Lastly, when the Child Care Act of 1991 was introduced, it extended the age definition of a child from 16 to 18 years. Therefore, technically under the Child Care Act, a child remains “a child” until he/she attains the age of 18 years. However, the Non-Fatal Offences against the Person Act 1997 at Section 23 therein states “the consent of a minor who has attained the age of 16 years to any surgical, medical or dental treatment which in the absence of consent would constitute a trespass to his or her person, shall be as effective as it would be if he or she were of full age and where a minor has by virtue of this Section given an effective consent to any treatment it shall not be necessary to obtain any consent for it from his or her parent or guardian”. At subsection 2 it goes on to state “in this Section, surgical, medical or dental treatment includes any procedure undertaken for the purposes of diagnosis and this Section applies to any procedure (including in particular, the administration of an anaesthetic) which is ancillary to any treatment as it applies to that treatment“. This Section enables medica1 personnel to take a consent from a minor over 16 years provided of course, that minor has an adequate understanding of the procedure and can of course give an informed consent.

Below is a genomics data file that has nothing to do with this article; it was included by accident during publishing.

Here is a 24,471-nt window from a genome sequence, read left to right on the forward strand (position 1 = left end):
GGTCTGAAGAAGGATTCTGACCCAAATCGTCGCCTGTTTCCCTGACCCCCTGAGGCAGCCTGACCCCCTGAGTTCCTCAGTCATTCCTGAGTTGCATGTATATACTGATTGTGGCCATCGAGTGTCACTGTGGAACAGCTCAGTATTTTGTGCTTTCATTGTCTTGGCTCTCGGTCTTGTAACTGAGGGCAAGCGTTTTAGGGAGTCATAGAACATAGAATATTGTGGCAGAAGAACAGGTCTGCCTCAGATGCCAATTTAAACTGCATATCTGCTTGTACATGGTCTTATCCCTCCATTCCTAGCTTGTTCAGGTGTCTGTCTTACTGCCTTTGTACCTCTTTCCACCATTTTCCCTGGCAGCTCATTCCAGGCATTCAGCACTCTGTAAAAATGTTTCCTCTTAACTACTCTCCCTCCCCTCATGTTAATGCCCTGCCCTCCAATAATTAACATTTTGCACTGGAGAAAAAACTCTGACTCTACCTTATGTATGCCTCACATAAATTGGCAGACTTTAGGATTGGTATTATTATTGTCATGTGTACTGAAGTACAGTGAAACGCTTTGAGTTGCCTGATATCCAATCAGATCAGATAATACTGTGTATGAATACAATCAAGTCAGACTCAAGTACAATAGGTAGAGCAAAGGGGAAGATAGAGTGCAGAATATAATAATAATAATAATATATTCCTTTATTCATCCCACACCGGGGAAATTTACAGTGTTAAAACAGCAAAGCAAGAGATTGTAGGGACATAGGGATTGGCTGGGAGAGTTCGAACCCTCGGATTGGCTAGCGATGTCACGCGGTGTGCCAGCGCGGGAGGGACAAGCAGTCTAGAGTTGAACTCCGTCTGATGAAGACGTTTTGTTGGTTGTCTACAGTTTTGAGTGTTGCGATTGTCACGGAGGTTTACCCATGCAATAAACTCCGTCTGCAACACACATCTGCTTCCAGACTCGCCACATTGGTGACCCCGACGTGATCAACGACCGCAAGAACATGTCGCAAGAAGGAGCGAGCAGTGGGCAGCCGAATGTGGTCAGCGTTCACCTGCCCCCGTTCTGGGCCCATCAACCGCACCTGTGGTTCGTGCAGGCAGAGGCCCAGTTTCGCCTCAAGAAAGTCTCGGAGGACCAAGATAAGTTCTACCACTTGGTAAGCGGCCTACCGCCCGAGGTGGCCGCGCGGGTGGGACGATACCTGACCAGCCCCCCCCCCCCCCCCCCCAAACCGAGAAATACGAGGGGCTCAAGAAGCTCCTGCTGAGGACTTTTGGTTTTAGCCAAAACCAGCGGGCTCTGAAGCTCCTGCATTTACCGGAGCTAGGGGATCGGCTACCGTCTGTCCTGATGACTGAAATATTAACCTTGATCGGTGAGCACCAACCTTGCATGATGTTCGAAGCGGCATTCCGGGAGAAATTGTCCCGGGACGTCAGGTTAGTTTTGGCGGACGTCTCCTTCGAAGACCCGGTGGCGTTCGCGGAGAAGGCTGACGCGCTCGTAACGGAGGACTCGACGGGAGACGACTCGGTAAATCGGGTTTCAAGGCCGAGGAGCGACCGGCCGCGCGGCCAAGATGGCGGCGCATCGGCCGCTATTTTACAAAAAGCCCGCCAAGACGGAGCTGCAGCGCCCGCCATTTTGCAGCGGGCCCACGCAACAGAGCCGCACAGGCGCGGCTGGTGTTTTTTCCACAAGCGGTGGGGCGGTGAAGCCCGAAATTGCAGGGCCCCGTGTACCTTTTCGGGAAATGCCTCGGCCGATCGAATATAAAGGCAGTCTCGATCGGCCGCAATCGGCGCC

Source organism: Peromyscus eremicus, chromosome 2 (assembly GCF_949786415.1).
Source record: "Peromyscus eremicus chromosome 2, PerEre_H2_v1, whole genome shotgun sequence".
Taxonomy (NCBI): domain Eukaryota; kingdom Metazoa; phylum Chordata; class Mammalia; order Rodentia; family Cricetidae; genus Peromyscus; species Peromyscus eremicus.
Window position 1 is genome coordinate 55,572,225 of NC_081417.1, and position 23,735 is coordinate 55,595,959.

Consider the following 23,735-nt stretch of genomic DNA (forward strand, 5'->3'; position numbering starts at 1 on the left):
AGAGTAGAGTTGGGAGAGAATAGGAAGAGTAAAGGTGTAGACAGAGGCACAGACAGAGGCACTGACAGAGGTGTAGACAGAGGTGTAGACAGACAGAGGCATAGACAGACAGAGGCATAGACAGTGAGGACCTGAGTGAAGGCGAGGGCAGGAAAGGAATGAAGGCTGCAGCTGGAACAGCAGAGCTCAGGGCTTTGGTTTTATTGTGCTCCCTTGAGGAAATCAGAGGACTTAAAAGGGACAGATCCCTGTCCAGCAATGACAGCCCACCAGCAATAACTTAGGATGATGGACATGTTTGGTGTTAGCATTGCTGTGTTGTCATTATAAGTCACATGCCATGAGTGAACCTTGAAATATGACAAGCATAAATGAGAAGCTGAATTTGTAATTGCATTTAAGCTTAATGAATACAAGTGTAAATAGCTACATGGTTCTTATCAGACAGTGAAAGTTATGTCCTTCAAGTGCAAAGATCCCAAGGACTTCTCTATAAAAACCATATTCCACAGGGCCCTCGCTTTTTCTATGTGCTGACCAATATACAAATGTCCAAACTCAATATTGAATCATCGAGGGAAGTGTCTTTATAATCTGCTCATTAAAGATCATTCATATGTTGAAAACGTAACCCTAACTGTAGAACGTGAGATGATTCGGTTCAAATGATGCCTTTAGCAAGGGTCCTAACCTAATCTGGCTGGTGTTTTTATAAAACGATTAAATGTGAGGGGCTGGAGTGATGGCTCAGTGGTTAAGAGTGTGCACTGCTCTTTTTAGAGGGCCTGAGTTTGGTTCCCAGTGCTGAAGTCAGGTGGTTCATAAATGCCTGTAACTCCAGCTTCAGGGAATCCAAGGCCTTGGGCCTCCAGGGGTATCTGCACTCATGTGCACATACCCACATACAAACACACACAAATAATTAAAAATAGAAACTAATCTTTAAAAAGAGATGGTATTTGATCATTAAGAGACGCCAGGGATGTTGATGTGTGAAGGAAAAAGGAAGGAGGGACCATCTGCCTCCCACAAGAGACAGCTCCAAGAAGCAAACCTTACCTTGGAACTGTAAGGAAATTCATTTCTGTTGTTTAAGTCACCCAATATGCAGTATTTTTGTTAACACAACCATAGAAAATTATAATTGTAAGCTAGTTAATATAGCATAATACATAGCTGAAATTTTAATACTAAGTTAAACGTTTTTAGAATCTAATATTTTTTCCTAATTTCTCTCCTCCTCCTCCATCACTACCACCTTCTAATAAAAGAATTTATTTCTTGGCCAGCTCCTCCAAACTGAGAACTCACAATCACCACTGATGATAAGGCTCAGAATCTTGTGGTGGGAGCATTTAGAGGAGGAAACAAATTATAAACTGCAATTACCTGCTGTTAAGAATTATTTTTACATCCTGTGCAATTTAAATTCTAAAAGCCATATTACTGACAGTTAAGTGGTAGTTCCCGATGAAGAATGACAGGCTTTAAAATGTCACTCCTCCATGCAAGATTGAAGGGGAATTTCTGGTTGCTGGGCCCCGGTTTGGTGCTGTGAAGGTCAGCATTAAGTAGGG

If you want to know more about treating children in foster care, contact the Child Care Policy Unit of the Department of Health and Children and ask for a circular issued on November 30, 1999:“Consent to Medical Treatment for Foster Children”
There is no Irish book devoted to consent and the medical treatment of children, however the British Medical Association has just published a book on the subject. Although the book, Consent, Rights and Choices in Health Care for Children and Young People, deals specifically with the law in Britain, much of our law in Ireland leans heavily on English law. The BMA website is www.bma.org.uk.
Denise Kirwan is in practice with the firm Conway Kelleher Tobin. This article appears courtesy of St Paul Ireland, in whose newsletter it first appeared, and of course with thanks to Ms Kirwan.